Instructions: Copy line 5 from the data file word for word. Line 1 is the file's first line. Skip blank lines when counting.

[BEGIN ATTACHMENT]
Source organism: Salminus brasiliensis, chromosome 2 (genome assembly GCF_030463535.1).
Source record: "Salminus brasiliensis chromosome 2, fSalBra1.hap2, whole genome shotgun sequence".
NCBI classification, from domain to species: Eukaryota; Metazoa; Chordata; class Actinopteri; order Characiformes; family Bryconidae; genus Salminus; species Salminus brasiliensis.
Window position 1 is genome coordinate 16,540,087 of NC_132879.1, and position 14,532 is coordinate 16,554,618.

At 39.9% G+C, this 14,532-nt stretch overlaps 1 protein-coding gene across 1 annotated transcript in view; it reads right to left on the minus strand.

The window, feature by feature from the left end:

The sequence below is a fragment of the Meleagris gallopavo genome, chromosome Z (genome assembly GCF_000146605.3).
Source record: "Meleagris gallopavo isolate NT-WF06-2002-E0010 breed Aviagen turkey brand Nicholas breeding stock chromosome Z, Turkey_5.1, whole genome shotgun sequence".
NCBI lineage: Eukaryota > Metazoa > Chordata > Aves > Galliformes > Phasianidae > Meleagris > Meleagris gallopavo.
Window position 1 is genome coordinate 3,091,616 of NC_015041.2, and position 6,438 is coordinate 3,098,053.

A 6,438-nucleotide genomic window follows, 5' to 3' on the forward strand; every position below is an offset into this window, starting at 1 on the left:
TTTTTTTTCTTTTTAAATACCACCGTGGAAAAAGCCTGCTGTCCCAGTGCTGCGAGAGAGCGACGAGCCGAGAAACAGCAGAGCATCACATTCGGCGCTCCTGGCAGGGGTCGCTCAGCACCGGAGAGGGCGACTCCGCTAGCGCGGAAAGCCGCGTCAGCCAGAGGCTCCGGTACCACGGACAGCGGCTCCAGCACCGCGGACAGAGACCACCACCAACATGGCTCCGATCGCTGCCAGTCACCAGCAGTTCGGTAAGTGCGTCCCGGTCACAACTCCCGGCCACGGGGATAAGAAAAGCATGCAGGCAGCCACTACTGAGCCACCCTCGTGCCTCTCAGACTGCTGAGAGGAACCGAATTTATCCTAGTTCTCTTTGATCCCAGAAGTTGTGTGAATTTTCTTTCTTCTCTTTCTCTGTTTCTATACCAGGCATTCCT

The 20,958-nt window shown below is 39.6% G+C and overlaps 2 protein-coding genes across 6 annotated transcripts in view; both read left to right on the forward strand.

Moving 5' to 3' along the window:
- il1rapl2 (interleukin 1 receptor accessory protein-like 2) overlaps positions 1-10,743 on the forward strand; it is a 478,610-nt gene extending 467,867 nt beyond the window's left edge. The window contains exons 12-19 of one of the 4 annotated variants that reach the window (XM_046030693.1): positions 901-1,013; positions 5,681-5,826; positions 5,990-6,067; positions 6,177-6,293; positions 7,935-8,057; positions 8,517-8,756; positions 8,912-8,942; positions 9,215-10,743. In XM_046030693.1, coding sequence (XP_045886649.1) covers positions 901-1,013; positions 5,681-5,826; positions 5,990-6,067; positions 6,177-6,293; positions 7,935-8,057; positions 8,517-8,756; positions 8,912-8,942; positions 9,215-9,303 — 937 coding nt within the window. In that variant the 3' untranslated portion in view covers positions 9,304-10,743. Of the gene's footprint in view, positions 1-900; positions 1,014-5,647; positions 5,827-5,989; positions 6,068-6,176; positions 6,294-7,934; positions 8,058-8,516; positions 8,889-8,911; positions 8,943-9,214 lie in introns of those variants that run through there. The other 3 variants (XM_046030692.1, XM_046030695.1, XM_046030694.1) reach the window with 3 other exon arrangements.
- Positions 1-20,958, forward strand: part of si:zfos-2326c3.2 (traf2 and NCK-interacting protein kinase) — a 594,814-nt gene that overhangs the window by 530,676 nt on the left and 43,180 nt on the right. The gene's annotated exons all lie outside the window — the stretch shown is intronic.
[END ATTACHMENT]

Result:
At 39.9% G+C, this 14,532-nt stretch overlaps 1 protein-coding gene across 1 annotated transcript in view; it reads right to left on the minus strand.